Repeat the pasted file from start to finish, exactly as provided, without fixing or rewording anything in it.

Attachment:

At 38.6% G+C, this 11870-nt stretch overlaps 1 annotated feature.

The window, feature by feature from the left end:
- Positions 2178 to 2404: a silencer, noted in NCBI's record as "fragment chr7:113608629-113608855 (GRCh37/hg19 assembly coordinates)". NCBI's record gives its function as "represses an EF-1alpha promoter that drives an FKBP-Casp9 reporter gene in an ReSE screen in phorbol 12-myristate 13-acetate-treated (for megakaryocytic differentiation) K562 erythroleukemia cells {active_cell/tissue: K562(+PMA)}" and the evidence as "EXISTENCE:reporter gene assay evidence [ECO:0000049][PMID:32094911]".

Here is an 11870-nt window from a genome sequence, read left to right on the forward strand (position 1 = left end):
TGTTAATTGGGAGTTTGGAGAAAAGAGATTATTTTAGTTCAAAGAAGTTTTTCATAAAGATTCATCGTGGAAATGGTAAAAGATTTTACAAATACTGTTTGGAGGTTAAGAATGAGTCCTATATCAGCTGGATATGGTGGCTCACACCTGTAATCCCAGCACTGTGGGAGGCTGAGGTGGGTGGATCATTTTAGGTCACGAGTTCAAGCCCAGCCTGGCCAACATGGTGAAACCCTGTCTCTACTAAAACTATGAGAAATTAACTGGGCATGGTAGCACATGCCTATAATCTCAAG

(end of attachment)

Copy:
At 38.6% G+C, this 11870-nt stretch overlaps 1 annotated feature.

The window, feature by feature from the left end:
- Positions 2178 to 2404: a silencer, noted in NCBI's record as "fragment chr7:113608629-113608855 (GRCh37/hg19 assembly coordinates)". NCBI's record gives its function as "represses an EF-1alpha promoter that drives an FKBP-Casp9 reporter gene in an ReSE screen in phorbol 12-myristate 13-acetate-treated (for megakaryocytic differentiation) K562 erythroleukemia cells {active_cell/tissue: K562(+PMA)}" and the evidence as "EXISTENCE:reporter gene assay evidence [ECO:0000049][PMID:32094911]".

Here is an 11870-nt window from a genome sequence, read left to right on the forward strand (position 1 = left end):
TGTTAATTGGGAGTTTGGAGAAAAGAGATTATTTTAGTTCAAAGAAGTTTTTCATAAAGATTCATCGTGGAAATGGTAAAAGATTTTACAAATACTGTTTGGAGGTTAAGAATGAGTCCTATATCAGCTGGATATGGTGGCTCACACCTGTAATCCCAGCACTGTGGGAGGCTGAGGTGGGTGGATCATTTTAGGTCACGAGTTCAAGCCCAGCCTGGCCAACATGGTGAAACCCTGTCTCTACTAAAACTATGAGAAATTAACTGGGCATGGTAGCACATGCCTATAATCTCAAG